Matthew Bell: The IoS Diary

Even fresher than the Cabinet


She may be fifth in line to the throne, but Princess Beatrice is as thrifty as the average penniless student. The eldest daughter of Prince Andrew, who is reading history at Goldsmiths College, London, is a regular drinker at a favourite student watering-hole in New Cross, just outside the campus. When the pub landlord was raising money for a 10k marathon last month, Beatrice was among those who coughed up a couple of quid. In fact that was precisely how much she gave – signing herself "Daisy", she gave him £2 towards his run. "Bea was having a drink with some mates as she sometimes does," says one fellow drinker, "Of course she's always got her minders, but they're very good at blending in. After she signed the sponsor sheet, one of them went over to thank the landlord for treating her like any other student. He thought the minder was her history tutor."

Stephen Fry, Martin Amis and Ricky Gervais are among a host of celebrities who have rallied behind Simon Singh, the science writer being sued for libel by the British Chiropractic Association. They say Singh should be at liberty to question the merits of chiropractic without fear of legal action. But how did the statement of support come to have so disparate a list of so many top people, ranging from Richard Dawkins to Harry Hill? Someone with an impressive contacts book must be behind it. Step forward Peter Florence, the actor and founder of the Hay festival. Florence sent an email to everyone who has spoken at the festival asking them to lend their support, thoughtfully bcc-ing their email addresses to protect their identity. Quite a powerful little network.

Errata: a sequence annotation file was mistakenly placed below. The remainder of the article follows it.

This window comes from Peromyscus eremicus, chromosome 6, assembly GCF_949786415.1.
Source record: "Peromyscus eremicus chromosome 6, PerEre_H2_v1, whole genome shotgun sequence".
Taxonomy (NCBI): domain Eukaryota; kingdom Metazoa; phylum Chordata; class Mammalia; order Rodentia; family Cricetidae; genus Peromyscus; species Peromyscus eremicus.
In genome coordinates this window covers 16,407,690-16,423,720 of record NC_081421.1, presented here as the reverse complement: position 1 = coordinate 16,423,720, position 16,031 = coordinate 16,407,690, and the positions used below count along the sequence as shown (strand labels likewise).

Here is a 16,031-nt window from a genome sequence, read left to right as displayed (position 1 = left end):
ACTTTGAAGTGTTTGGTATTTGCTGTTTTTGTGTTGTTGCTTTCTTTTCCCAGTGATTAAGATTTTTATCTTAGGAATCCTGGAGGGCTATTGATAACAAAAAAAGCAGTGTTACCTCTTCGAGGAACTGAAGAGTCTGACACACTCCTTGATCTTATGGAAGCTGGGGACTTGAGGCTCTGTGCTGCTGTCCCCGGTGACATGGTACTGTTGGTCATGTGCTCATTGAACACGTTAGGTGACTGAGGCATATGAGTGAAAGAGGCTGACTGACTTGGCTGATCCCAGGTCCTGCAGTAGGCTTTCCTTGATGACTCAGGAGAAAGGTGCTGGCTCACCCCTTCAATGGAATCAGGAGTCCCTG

The jostling has begun once again for the coveted Oxford Professorship of Poetry, after Ruth Padel stood down within days of her election. Stephen Moss, a Guardian hack, is tossing his beret into the ring, and a few other scribes are thought to be dusting down their portfolios. But one heavyweight who will not put himself forward, contrary to what he told an interviewer, is Clive James. Last month James said it was the only job he wanted, but now he has ruled himself out to friends. "He doesn't want to engage in this sort of schoolboy bunfighting," says one.

From playing Miss Brahms in Are You Being Served? to Pauline in EastEnders, Wendy Richard had a distinguished screen career. Now the actress, who lost a long battle with breast cancer earlier this year, is to be permanently commemorated by a blue plaque. The Heritage Foundation plans to erect the monument at her former home, a converted pub in Mayfair. The foundation's president, the former Bee Gee Robin Gibb, will be among a galaxy of showbiz stars attending the ceremony at the Shepherd Tavern, Hertford Street, next month, to be followed by a lunch in celebration of her life at the Millennium hotel.

The new poet laureate Carol Ann Duffy drew a big crowd at last weekend's Wychwood Festival in Cheltenham, sponsored by The Independent. But while she read a selection of poems, the folk band Bellowhead – who pride themselves on their uplifting cacophony of sound – struck up nearby, forcing Duffy to turn into a bellowhead herself. Not all her audience objected though: "I had wanted to see Bellowhead as well," says one, "this way I could take them both in!"

Hats off to Sol Campbell for announcing his engagement to the Barratt Homes heiress Fiona Barratt, but has the England defender let himself in for more that he expected? Residents of Barratt's home village on the North York Moors have seized the opportunity to write to Campbell, asking him to help out the ailing local football team. As he is now likely to spend more time in the picturesque valley of Farndale, bought by Fiona's grandfather, Sir Lawrie Barratt, in 1982, they figured he could lend a hand. "We couldn't offer Sol much, but perhaps Sir Lawrie might like to chip in," grumbles one local. "The pitch, which is on a tenant farmer's field, is a bit like Epsom – but I'm told they have some very good rollers these days."

React Now

iJobs Job Widget
iJobs General

JavaScript Developer (Angular, Web Forms, HTML5, Ext JS,CSS3)

£40000 - £45000 per annum + Benefits + Bonus: Harrington Starr: JavaScript Dev...